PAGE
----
There is some contention surrounding the Data Protection Bill 2018, which has just been presented to the Irish Parliament. The Data Protection Bill is intended to introduce General Data Protection Regulation (GDPR) into Irish law. However, there has been concern regarding the way the Bill deals with the issue of fines for non-compliance
Once GDPR becomes law across Europe, on 25 May 2018, businesses and organisations can face costly fines if they do not comply. The maximum fine for non-compliance is 20 million Euros, or 4% of annual turnover, whichever is greater. In Ireland, the Data Protection Bill which is about to be discussed by Parliament states that government bodies are excluded from these fines, unless they act in direct competition with a private company
Concerns of the Data Protection Commissioner
When it was first suggested that government bodies would be exempt from fines, last year, the Data Protection Commissioner, Helen Dixon expressed her concerns. She asserted that the fines were in place to deter organisations from potential non-compliance and stated that surely this was important in government bodies, where most people expected a higher level of data protection security than in private companies. Despite these concerns being raised, the Bill still refers to the fact that fines will not be imposed on government bodies.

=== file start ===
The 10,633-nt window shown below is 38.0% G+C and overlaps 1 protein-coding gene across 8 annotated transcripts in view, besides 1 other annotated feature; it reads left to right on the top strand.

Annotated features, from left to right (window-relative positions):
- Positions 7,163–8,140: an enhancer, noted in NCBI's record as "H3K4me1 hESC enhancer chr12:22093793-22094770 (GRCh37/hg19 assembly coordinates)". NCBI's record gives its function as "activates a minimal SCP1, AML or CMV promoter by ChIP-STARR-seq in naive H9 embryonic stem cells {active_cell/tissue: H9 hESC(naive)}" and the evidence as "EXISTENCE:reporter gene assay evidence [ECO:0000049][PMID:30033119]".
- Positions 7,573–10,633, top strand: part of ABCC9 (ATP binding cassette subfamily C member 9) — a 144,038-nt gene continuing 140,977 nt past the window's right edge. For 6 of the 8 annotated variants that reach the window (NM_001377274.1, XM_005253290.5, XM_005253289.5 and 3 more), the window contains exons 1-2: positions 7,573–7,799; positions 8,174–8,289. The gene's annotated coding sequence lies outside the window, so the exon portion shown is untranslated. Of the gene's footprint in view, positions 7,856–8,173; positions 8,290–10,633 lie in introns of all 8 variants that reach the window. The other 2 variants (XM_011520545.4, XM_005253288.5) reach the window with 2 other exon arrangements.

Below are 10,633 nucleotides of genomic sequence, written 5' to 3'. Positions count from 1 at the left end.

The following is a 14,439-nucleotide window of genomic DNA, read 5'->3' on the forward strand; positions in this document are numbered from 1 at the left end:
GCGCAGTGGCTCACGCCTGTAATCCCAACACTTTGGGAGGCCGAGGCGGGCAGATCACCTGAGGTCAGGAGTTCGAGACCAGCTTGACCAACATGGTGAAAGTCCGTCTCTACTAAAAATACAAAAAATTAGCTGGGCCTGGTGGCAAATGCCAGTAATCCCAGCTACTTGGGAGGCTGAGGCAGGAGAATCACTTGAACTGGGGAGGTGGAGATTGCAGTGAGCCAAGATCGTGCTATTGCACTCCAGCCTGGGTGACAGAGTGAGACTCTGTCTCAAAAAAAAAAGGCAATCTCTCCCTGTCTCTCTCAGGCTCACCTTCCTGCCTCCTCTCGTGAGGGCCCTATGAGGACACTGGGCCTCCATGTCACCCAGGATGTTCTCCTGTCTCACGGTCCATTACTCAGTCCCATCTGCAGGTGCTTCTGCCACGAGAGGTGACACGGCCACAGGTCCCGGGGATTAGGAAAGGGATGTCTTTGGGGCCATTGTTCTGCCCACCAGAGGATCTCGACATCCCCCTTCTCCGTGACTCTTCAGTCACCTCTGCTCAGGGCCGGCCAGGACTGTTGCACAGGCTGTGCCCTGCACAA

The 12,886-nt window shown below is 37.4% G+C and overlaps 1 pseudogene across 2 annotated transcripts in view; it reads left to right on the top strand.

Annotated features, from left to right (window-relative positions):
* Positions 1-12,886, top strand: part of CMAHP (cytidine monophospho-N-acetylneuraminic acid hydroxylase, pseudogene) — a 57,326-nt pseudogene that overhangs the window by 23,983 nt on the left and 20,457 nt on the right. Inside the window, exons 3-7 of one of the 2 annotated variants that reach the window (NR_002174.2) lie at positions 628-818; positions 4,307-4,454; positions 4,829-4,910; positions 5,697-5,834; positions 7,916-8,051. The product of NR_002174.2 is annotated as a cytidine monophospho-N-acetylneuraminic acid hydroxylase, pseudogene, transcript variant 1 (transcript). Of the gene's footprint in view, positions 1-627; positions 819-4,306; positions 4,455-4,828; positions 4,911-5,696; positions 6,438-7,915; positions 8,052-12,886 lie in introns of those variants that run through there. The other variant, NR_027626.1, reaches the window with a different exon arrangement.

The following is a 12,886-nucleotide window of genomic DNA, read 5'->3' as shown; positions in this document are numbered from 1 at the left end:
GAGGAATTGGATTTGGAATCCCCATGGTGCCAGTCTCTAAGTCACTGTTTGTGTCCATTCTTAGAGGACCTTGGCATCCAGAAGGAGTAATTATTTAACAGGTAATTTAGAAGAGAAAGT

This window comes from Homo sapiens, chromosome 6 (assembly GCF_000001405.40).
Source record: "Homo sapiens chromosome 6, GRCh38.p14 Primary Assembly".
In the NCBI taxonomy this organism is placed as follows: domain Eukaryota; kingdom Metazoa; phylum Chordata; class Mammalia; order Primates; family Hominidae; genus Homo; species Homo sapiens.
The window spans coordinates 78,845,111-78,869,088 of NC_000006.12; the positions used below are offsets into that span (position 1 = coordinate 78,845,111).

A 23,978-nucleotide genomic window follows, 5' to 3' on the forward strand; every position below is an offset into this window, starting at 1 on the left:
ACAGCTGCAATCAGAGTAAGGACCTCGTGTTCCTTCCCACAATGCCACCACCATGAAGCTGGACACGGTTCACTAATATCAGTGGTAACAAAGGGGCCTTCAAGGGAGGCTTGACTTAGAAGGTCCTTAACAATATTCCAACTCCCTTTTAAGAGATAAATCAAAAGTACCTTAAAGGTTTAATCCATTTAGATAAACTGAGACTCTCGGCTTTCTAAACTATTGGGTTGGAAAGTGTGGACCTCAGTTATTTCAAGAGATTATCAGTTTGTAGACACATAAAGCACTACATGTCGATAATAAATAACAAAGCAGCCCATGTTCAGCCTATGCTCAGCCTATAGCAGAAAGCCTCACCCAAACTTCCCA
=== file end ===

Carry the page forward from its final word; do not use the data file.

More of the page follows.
However, this may not be the end of the story. When he was asked about the contentious inclusion of the exclusion in the Bill, Justice Charlie Flanagan stated that the Bill had yet to be discussed by Parliament. So, is it still possible that changes will be made?
Whatever happens in Parliament, and whatever the Bill states, Justice Flanagan also made it clear that all government bodies will be expected to comply with GDPR; in fact they will be expected to act as a role model for others. At present, it does not seem as though there will be any financial implications for government bodies that do achieve these expectations.